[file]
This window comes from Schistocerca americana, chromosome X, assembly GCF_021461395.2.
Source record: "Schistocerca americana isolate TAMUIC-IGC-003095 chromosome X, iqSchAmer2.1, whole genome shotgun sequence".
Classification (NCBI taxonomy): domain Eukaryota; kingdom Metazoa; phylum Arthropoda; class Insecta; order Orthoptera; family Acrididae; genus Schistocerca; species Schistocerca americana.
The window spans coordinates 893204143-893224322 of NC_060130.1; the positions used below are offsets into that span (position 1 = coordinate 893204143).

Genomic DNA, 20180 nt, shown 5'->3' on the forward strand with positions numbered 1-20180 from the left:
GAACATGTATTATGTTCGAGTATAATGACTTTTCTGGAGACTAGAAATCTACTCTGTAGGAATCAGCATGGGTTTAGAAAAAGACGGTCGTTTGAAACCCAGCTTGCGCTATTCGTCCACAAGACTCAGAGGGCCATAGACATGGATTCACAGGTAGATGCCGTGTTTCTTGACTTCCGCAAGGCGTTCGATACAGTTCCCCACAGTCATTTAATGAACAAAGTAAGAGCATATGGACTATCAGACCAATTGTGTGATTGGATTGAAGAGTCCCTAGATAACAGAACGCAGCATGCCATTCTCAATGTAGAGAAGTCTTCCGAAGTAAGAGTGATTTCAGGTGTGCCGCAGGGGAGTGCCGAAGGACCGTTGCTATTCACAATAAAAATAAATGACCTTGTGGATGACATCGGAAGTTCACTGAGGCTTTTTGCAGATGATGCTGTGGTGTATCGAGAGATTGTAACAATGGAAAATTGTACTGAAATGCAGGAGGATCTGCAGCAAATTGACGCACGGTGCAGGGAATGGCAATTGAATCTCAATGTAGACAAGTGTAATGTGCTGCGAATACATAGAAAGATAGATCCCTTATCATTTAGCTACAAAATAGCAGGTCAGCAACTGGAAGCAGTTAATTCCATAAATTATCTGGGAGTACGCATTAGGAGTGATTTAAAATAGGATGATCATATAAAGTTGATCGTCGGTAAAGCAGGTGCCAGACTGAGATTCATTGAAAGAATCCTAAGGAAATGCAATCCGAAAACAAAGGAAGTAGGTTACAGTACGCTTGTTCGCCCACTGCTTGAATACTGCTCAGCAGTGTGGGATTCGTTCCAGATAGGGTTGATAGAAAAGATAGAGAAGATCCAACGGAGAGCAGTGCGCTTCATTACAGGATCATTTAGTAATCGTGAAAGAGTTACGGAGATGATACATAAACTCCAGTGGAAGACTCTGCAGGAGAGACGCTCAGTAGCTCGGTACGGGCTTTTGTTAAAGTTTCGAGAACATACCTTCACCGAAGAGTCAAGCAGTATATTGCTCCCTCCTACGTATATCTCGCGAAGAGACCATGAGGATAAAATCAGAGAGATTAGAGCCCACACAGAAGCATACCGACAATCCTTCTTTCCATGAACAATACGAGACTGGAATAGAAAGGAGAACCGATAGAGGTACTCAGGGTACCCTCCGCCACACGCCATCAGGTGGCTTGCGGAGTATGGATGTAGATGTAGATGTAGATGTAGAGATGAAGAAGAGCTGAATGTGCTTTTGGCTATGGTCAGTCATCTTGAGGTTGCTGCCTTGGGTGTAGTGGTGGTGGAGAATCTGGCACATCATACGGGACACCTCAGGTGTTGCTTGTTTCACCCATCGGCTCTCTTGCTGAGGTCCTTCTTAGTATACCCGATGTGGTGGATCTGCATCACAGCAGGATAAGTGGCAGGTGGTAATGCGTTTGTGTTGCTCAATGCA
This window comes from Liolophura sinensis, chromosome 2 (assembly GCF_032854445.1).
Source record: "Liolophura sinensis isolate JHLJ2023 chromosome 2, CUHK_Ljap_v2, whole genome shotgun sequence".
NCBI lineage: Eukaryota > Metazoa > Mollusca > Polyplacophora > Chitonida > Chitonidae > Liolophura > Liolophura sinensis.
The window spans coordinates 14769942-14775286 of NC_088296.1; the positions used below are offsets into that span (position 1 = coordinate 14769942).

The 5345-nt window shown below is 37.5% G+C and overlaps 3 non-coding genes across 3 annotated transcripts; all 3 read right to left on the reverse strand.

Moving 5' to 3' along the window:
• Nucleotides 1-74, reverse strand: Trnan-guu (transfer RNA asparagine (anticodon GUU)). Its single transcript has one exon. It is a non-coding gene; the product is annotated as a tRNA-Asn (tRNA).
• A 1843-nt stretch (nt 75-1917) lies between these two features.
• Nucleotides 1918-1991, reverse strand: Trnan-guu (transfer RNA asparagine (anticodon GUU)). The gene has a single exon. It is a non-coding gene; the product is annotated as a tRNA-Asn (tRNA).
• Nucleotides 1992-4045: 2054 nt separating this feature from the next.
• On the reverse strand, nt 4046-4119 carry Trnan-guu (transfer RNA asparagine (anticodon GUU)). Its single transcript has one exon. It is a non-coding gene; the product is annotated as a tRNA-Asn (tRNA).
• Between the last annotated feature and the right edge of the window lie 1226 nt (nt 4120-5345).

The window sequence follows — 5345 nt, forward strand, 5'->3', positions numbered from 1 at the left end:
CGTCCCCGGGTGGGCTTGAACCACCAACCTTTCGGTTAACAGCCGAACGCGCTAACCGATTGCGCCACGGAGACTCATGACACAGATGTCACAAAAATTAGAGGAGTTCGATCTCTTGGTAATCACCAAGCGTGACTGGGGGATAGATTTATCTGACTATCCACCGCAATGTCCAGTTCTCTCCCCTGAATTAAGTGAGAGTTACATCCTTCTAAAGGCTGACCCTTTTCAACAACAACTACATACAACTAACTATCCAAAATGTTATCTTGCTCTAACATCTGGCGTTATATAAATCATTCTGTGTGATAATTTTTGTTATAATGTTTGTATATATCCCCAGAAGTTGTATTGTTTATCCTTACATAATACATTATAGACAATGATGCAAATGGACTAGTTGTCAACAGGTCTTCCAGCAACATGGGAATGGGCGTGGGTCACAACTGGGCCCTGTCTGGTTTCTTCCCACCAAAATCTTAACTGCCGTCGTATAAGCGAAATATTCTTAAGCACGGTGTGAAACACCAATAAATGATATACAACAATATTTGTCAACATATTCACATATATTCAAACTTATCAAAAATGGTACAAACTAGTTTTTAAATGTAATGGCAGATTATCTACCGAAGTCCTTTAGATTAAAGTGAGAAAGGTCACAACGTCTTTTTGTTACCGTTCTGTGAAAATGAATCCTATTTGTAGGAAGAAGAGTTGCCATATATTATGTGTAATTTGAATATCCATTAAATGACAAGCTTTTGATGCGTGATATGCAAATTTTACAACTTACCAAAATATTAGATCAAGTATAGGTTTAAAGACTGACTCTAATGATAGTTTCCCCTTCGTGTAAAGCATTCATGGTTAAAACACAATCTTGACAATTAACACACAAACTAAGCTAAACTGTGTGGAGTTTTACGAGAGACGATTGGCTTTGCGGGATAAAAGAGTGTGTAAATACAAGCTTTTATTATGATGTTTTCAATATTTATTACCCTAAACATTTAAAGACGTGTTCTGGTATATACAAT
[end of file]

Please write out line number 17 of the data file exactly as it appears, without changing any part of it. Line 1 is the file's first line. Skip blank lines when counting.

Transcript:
• On the reverse strand, nt 4046-4119 carry Trnan-guu (transfer RNA asparagine (anticodon GUU)). Its single transcript has one exon. It is a non-coding gene; the product is annotated as a tRNA-Asn (tRNA).